On September 20, 2012, the U.S. Environmental Protection Agency announced the launch of the Sustainable Materials Management Electronics Challenge (SMM). The initiate encourages manufacturers and retailers to make recycling and refurbishing a standard within the electronics industry.
During the announcement, Lisa Feldt, the EPA Deputy Assistant Administrator for Solid Waste and Emergency Response, was joined by major leaders like Best Buy, LG Electronics, Panasonic, Samsung, Sharp, and Staples. The announcement occurred at the Vintage Tech Recyclers in Romeoville, Illinois.
The companies participating in SMM have agreed to send 100 percent of all use electronics to third-party refurbishers and recycling centers. The companies will also increase efforts to collect more use electronics from consumers.
In order for a recycler to become certified, they need to undergo an audit that checks to see if recycling and management of the used electronics meets industry standards. Many of the certified recyclers are growing. For example, Vintage Tech Recyclers devoted 80 percent of all new jobs to third-party certification.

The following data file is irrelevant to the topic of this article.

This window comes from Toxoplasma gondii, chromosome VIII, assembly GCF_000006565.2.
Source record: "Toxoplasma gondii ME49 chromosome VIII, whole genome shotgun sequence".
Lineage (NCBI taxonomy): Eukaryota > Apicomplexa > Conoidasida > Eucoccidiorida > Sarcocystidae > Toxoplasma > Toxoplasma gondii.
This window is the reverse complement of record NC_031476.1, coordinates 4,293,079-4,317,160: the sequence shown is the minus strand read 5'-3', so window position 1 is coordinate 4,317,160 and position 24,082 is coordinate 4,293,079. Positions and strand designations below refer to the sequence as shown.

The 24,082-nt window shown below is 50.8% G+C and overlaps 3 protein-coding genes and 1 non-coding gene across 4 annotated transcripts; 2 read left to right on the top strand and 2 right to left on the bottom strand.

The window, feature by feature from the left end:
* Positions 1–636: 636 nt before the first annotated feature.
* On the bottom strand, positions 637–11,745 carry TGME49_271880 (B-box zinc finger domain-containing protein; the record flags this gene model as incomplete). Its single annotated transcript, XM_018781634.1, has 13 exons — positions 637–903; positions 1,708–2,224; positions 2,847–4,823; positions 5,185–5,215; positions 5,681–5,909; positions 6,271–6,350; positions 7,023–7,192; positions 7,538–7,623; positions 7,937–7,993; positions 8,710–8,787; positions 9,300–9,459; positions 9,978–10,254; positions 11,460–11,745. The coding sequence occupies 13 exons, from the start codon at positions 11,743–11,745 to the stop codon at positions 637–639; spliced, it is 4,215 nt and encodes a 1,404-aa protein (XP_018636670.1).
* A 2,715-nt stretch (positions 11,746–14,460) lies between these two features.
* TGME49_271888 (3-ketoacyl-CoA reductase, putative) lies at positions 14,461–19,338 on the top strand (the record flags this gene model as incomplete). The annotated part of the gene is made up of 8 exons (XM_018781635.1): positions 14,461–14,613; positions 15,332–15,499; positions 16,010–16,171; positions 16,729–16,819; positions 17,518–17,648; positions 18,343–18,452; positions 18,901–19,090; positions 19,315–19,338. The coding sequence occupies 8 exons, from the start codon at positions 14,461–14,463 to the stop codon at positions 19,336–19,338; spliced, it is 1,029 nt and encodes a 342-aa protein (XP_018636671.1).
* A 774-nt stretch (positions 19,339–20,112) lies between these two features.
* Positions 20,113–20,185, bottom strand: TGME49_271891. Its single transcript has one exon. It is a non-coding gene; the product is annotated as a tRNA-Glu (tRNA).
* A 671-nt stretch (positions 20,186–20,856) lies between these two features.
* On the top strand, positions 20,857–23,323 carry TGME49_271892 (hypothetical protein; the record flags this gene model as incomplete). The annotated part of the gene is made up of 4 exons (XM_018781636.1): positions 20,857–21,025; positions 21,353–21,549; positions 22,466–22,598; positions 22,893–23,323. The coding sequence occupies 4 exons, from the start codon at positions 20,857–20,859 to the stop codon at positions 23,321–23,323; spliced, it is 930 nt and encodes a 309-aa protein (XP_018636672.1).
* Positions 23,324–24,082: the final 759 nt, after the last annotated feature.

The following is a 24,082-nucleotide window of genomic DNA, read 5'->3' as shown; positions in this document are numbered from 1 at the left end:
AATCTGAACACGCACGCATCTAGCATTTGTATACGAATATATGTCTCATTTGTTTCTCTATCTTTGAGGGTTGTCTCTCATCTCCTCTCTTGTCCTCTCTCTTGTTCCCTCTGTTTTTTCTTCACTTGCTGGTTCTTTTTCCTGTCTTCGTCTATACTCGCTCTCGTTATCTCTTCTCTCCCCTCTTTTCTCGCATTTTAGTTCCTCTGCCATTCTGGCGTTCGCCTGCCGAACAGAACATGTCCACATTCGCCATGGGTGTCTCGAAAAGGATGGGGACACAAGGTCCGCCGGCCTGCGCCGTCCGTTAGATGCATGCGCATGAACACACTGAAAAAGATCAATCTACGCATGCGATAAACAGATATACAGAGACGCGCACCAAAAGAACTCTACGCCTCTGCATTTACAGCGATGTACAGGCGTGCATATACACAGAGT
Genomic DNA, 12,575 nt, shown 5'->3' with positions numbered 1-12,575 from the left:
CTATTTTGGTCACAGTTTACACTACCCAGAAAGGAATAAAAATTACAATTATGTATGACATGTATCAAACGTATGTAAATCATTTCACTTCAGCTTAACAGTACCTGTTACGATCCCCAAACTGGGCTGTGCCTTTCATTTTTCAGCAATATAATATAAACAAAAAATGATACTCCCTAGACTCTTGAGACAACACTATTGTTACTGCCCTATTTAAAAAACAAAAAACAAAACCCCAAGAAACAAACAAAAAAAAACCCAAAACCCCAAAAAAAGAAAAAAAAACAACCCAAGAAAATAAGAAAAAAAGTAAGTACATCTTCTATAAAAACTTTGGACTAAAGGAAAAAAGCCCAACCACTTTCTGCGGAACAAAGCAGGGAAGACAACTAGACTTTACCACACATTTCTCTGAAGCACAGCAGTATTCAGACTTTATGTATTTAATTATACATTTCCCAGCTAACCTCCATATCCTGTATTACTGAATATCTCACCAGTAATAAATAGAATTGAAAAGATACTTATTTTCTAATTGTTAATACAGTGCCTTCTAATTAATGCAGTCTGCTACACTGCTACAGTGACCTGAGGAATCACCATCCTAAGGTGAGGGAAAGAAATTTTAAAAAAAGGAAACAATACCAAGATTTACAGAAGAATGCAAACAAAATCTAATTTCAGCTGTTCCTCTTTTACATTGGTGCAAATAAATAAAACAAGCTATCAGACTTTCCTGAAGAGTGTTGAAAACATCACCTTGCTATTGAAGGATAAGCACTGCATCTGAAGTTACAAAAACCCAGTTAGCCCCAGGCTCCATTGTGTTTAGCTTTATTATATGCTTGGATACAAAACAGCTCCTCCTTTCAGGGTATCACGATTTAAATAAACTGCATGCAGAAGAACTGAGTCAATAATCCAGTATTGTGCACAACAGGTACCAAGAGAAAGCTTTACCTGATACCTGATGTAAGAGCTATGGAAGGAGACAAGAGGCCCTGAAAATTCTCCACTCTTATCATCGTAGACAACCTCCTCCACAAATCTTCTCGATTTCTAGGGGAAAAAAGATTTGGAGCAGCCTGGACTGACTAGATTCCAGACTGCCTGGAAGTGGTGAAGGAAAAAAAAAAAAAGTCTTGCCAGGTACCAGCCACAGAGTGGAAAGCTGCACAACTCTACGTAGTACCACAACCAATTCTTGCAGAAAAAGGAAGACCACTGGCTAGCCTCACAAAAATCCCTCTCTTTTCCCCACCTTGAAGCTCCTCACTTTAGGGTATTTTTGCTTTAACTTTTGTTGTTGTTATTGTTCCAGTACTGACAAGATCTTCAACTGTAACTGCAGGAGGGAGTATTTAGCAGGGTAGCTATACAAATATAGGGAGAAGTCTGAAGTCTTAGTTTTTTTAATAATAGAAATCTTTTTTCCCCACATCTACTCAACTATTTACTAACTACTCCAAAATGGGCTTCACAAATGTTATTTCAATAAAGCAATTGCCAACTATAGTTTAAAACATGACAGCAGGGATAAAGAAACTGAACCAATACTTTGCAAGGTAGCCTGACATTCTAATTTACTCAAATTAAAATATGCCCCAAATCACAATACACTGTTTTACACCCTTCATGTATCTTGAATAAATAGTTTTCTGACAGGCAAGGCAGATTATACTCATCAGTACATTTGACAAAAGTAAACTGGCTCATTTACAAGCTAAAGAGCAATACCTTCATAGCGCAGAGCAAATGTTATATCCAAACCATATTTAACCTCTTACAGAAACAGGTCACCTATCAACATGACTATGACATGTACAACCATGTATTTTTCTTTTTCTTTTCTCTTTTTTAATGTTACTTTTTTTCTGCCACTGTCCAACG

EPA Administrator Lisa P. Jackson stated, “Already, the United States generates almost 2.5 million tons of electronic waste per year—and that number will only grow. Used electronics have materials in them that can be recovered and recycled, reducing the economic costs and environmental impacts of securing and processing new materials for new products.”
The EPA makes clear that reliability on electronics increases the importance of recycling precious materials in the devices. Electronics contain rare-earth metals, copper, plastic and glass, all of which can be recycled. The mining of manufacturing of these materials uses energy and releases greenhouse gases, but by recycling the materials, the carbon footprint is reduced and industry prices slow.
Dell, Sony, and Sprint have also agreed to work with the EPA to manage their used electronics.
Source: Environmental Protection Agency